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Cloud takes a confident stance in Final Fantasy 7 Remake, Polygon’s #2 Game of the Year. Image: Square Enix via Polygon

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Final Fantasy 7 Remake avoided the remake trap

Square Enix met impossible expectations from millions of Final Fantasy fans

I was too young to play the original Final Fantasy 7 in 1997, so I instead watched my older brother beat it. Repeatedly. My memories of those long sessions are hazy, but I remember thinking that Red 13’s accessories were dope and that Tifa’s long dark brown hair was pretty and when will I get my chance to play?

As I entered my very-online teen years, I began to notice the copious amount of Final Fantasy 7 fan art on the internet. Epic digital portraits and even silly Flash animations of Tifa, Cloud, Sephiroth, and the rest of the gang reignited that childhood interest, and before I knew it, I was falling down the Final Fantasy 7 rabbit hole that had opened into a chasm during the years following the game’s debut. I was playing the spinoff games, I was watching the movie, I was drawing my own fan art.


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Square Enix bombarded fans like me with the Compilation of Final Fantasy 7 material, yet I still craved more. Specifically, more of the same. Like so many fans, my brother and I speculated about how and when the company would remake the original game. In 2015, Square Enix finally gave us an answer.

I was ecstatic, but also worried by the news of Final Fantasy 7 Remake. The newer Final Fantasy 7 media often painted Cloud as a gloomy sad boy, rather than the loyal friend willing to make jokes and enjoy the occasional chocobo detour. Would Cloud be allowed to be fun again? And how much of the remake would be new? I wanted the feeling of watching the original game with my brother, but also an experience all my own: more character interactions, a huge world for me to explore, additional lore and fun character quirks to learn about my favorite heroes and villains.

Cloud Strife from Final Fantasy 7 Remake Image: Square Enix

I wanted the game to be the same and also different, which seemed impossible. And yet, when I played Final Fantasy 7 Remake, after a two-decade wait, it did not disappoint.

Its additions built on the framework of the original game, without concealing what made me love it decades ago. Getting to chat with the kids around the Sector 5 Slums, or hearing Cloud mumble, “This sucks,” after getting rejected by a stray cat, was exactly what I wanted.

For over 20 years, I had time to think of every little tweak I wanted from a Final Fantasy 7 remake. I wanted more dialogue between the party members, something more than Barret shouting at Cloud with Cloud giving a non-response. I wanted to see what the Avalanche crew’s life was like in Sector 7, only making their inevitable departure from the group even more painful. I wanted all these things — and Square Enix said, “You got it, chief.”

I wanted more and more, and Square Enix continued to deliver. I wanted the Honeybee Inn scene to be a pleasure, not a stain on the series. By far, the most iconic addition to the game was this revision, an absolutely amazing dance sequence that Cloud has with the Honeybee Inn’s owner, Andrea. For pretty much no reason outside of “just because,” Cloud gets down with Andrea in a weird rhythm game, while Aerith claps and cheers from the audience. At last, a scene that cements Cloud as so much more than another edgy sad boy.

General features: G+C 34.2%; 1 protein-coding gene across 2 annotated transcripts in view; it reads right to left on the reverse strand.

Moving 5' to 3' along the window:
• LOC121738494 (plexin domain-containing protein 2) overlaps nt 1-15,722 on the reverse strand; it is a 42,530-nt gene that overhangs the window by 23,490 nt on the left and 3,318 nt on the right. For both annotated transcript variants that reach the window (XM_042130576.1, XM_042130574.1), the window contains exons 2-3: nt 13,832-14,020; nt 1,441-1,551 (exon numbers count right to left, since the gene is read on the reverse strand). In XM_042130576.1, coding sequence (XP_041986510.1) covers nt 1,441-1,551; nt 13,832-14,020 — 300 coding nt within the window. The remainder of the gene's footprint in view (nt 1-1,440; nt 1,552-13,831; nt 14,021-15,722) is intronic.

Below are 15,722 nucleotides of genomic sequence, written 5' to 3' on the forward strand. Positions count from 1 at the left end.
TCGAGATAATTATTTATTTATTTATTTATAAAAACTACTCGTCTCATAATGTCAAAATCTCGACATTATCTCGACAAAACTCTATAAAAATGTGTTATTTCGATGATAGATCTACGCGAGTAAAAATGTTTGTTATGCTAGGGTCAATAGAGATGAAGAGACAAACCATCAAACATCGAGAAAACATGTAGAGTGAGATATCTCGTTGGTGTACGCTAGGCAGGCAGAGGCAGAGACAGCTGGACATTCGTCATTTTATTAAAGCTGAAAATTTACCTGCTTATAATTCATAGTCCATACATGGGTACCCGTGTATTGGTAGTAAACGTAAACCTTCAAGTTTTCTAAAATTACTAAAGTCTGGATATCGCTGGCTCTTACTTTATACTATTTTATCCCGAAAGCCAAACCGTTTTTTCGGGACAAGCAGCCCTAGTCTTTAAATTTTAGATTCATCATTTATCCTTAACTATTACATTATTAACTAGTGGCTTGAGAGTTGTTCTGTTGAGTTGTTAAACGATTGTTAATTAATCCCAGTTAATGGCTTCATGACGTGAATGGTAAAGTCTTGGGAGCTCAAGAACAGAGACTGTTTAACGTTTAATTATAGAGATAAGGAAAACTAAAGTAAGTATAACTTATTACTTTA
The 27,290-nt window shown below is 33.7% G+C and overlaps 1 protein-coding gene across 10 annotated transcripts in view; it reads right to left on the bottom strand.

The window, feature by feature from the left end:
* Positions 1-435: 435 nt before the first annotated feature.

Aerith looks beautiful and done-up as fireworks fire off behind her in the Final Fantasy 7 Remake. Image: Square Enix via Polygon

In Final Fantasy 7 Remake, we were confined to Midgar, but I didn’t feel confined. The large city felt as big as it should have as I ducked through underground tunnels or explored Wall Market. I was in one of the smallest locations from the original game, and yet it felt gigantic.

There was no grand character development in Remake, which is to be expected. Most of the big narrative turns come later in the original game, so I’m excited to see how Square Enix fleshes out the gang’s past in the other parts of the remake. Or how they subvert my expectations entirely.

And here’s where I give you the obligatory spoiler warning.

The biggest change to the original game is the final twist in Final Fantasy 7 Remake, which includes some timey-wimey nonsense. While I initially felt a little weird about it, the idea that the subsequent remake titles won’t strictly follow the original game has me excited. I don’t know what to expect. I feel like a kid again, watching this beloved story unravel for the first time. I spent so many years imprinting every factoid about this game’s world into my brain, it’s magical to realize that I can’t predict what’s coming next. And a relief to no longer be fixated on what I want the game to be. From here forward, the developers will be steering the ship into uncharted waters on their own.

Square Enix could have just given me a gorgeous direct remake of the original game, copying everything word for word. But the company added more and dared to be different, if only in small areas, and that’s what makes Final Fantasy 7 Remake so perfect to me.

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